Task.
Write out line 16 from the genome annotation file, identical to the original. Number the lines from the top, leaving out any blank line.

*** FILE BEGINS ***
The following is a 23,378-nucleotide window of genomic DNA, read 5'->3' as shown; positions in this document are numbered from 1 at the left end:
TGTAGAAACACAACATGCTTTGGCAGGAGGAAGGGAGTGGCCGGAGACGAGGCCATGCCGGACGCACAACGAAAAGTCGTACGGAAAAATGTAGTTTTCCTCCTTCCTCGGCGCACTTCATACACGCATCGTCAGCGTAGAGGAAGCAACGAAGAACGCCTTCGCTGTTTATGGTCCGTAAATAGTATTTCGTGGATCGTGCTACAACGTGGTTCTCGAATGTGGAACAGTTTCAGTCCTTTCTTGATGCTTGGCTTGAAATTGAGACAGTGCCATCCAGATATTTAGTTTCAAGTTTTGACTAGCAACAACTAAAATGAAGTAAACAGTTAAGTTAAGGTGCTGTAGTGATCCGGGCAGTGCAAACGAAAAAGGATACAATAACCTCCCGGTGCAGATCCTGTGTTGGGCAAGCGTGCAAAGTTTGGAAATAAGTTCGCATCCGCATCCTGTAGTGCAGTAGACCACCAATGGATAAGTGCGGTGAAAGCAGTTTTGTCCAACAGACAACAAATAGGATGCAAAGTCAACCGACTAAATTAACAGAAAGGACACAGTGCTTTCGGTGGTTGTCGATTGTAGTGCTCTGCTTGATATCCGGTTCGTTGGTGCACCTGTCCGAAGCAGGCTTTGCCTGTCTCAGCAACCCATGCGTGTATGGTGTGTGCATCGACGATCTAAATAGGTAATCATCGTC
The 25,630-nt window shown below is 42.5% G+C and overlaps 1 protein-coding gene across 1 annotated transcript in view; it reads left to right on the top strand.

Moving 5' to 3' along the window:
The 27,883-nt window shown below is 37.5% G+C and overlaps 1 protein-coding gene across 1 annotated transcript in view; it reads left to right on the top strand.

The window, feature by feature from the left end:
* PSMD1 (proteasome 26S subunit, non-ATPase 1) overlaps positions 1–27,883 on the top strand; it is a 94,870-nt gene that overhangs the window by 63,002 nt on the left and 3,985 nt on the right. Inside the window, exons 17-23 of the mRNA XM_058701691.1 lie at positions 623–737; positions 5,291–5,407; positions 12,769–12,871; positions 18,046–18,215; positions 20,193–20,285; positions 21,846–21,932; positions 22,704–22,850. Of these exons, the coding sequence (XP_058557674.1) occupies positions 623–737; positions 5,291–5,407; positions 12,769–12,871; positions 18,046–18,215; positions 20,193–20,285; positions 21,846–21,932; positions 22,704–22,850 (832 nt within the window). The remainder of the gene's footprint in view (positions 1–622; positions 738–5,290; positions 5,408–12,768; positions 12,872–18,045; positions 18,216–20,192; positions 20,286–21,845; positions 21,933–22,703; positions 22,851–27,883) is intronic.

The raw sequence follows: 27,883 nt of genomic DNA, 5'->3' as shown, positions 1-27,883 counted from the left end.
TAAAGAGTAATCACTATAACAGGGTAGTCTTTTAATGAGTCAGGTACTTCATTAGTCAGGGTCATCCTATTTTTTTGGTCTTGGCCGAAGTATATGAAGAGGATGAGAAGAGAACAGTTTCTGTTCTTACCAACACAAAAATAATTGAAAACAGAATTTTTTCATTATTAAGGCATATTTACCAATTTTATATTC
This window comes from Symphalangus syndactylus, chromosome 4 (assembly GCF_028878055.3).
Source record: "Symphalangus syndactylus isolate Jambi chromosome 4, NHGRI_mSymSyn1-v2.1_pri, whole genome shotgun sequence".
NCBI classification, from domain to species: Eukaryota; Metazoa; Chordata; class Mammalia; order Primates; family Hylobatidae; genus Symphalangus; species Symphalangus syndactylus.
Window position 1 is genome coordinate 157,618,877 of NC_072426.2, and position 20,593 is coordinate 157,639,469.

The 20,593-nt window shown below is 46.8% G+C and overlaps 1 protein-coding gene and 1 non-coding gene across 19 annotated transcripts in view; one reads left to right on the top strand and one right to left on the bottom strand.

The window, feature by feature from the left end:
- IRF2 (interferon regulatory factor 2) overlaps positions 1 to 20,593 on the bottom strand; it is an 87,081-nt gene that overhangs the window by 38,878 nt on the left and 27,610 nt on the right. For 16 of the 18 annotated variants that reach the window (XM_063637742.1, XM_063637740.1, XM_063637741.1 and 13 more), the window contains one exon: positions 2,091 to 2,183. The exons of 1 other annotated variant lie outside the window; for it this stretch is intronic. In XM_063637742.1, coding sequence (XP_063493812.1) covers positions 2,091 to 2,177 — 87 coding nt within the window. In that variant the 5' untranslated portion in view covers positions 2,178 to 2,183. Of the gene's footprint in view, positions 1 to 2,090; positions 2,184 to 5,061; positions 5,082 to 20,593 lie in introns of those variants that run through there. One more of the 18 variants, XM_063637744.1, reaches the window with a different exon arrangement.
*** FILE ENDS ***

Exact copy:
- IRF2 (interferon regulatory factor 2) overlaps positions 1 to 20,593 on the bottom strand; it is an 87,081-nt gene that overhangs the window by 38,878 nt on the left and 27,610 nt on the right. For 16 of the 18 annotated variants that reach the window (XM_063637742.1, XM_063637740.1, XM_063637741.1 and 13 more), the window contains one exon: positions 2,091 to 2,183. The exons of 1 other annotated variant lie outside the window; for it this stretch is intronic. In XM_063637742.1, coding sequence (XP_063493812.1) covers positions 2,091 to 2,177 — 87 coding nt within the window. In that variant the 5' untranslated portion in view covers positions 2,178 to 2,183. Of the gene's footprint in view, positions 1 to 2,090; positions 2,184 to 5,061; positions 5,082 to 20,593 lie in introns of those variants that run through there. One more of the 18 variants, XM_063637744.1, reaches the window with a different exon arrangement.